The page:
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  • Writer's pictureLynn Cukaj

The Happiness Continuum: Happy, Happier, Happiest

Updated: Aug 22, 2021

By Lynn Cukaj, ATR-BC

Art Therapy for Children, Teenagers and Adults

Happiness is a continuum. A continuum that ranges between the feelings of being untroubled or pleased to the feeling of being absolutely ecstatic. Expanded, centered, and constricted are existential terms related to how we become more self-aware. Expanded is the highest level, centered is midpoint, and constricted is the lowest. In terms of the Happiness Continuum, the expansion of happiness would result in feelings of ecstasy and elation. Being centered results in feelings of content and delight and the constriction of happiness is when one feels untroubled.

Interestingly, the words along the continuum are all synonyms for the word happy yet they have different meanings. When you think of an ecstatic or elated person, what comes to mind? Pleased or untroubled? Delighted? These words are attached to different feelings yet they are all part of the Happiness Continuum. To me, pleased and untroubled individuals seem to be fine with their lives and are ok with living in the status quo. But if constriction is the lowest part of the Happiness Continuum, it would mean that an individual who is pleased or untroubled may be living a passive life without any passions or need for connection. The status quo may be an OK place to be, but over time, would living the status quo give a person a true sense of happiness in their life and fulfillment of their authentic self? It is not to say that being pleased is less-than or wrong; for some individuals they may thrive with a pleased, untroubled barometer of happiness and that works for them. The key is to determine what works for you.

How do you think a person who feels pleased or untroubled views life versus a person who views life through an ecstatic lens? Is there a difference?

Happiness & Self-Awareness

The belief of obtaining happiness is based on the idea that if we are self-aware, we are happy and have discovered the meaning of life. Is this idea true to you? A practitioner of mindfulness and emotion regulation will experience feelings of content, delight, and fullness.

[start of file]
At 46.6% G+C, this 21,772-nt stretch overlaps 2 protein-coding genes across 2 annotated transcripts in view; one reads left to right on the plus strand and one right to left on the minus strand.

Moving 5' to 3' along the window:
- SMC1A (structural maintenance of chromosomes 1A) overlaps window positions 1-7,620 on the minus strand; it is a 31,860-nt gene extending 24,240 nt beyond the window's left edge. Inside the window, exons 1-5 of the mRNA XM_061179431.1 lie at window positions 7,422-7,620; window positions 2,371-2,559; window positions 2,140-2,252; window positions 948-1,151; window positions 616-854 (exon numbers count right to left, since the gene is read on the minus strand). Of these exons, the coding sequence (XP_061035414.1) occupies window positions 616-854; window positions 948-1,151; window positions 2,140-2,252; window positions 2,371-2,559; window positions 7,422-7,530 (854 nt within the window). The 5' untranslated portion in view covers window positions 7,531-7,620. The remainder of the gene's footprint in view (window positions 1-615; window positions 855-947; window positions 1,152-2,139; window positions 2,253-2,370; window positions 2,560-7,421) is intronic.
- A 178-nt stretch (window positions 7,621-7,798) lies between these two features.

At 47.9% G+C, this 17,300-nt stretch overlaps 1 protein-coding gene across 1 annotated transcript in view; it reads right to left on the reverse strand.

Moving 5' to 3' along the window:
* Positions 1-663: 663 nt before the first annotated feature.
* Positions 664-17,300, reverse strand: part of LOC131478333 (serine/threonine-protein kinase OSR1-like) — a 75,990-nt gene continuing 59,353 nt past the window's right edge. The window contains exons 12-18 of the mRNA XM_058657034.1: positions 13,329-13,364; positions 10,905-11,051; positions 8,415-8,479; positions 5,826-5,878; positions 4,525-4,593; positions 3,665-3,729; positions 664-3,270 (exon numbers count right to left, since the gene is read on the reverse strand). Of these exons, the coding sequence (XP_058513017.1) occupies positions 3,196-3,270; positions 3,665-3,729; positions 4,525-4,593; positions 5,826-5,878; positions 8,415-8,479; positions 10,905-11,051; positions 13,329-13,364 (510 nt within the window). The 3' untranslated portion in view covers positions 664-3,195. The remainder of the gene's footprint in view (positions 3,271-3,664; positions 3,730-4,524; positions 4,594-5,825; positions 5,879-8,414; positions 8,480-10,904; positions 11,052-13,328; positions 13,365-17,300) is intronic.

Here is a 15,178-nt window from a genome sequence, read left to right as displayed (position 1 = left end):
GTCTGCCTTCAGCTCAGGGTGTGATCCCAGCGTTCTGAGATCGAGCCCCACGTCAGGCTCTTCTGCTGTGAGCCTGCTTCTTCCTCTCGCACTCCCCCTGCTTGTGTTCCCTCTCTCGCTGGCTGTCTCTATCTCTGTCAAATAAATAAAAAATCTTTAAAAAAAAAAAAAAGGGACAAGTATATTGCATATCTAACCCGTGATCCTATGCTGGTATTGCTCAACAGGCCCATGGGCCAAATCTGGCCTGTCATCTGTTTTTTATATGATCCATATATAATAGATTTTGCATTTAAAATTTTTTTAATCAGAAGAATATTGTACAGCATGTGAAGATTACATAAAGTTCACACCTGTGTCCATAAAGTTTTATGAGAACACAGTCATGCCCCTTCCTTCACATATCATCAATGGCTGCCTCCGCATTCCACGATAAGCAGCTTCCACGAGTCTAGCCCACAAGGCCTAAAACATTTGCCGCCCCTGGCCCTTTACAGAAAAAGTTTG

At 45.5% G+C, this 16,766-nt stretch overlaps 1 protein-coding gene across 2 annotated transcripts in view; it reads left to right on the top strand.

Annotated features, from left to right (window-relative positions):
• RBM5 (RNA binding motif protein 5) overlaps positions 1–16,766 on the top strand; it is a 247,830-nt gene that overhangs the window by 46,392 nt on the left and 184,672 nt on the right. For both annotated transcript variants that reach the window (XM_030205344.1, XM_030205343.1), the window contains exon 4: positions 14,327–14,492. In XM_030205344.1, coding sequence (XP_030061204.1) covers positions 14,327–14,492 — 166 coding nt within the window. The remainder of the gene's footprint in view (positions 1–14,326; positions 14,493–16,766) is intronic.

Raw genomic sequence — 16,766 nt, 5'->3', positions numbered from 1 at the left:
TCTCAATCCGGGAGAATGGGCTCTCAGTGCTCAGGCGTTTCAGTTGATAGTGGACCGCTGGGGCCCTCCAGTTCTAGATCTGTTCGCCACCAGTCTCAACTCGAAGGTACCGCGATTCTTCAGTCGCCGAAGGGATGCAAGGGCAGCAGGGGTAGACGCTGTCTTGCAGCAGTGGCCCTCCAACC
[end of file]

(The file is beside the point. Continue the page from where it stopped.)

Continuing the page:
But if we expand on the feeling of happiness, an individual will feel ecstatic and elated. Ecstatic is not manic but rather an individual with a high sense of self-awareness. Ecstatic people are good at problem solving, have good judgment, and move forward in the world with assertion. They are motivated and more willing to take positive risks that may increase their happiness in life. An ecstatic person will take advantage of work or personal opportunities because they have a growth mindset.

On the other end of the spectrum, a person with a pleased or untroubled perspective may view opportunities as potential situations that will shake up their homeostasis. This could make them unwilling to increase their opportunities to experience more happiness.

The goal is to move along the continuum and not stay on one side, which could have a negative impact on your self-awareness over time.

Personally, I function better if I push myself beyond my comfort zone to achieve that feeling of elation. For example, the times I motivate myself to cook an elaborate meal rather than the usual standard dish. The feeling of success is ecstatic! This leads me to believe that feeling ecstatic about something has to do with the energy that is brought to the situation. To me, happiness is a warm blanket, a cuddle with a puppy or petting a furry cat, the smell of apple pie, or a sunny day. These are concrete things that help me appreciate the abstractness of happiness. Once we define and anchor our feeling of happiness, can we sit with that feeling, hold onto it and truly believe that we deserve it? Or is that something that only people with intact self-esteem and self-efficacy can experience?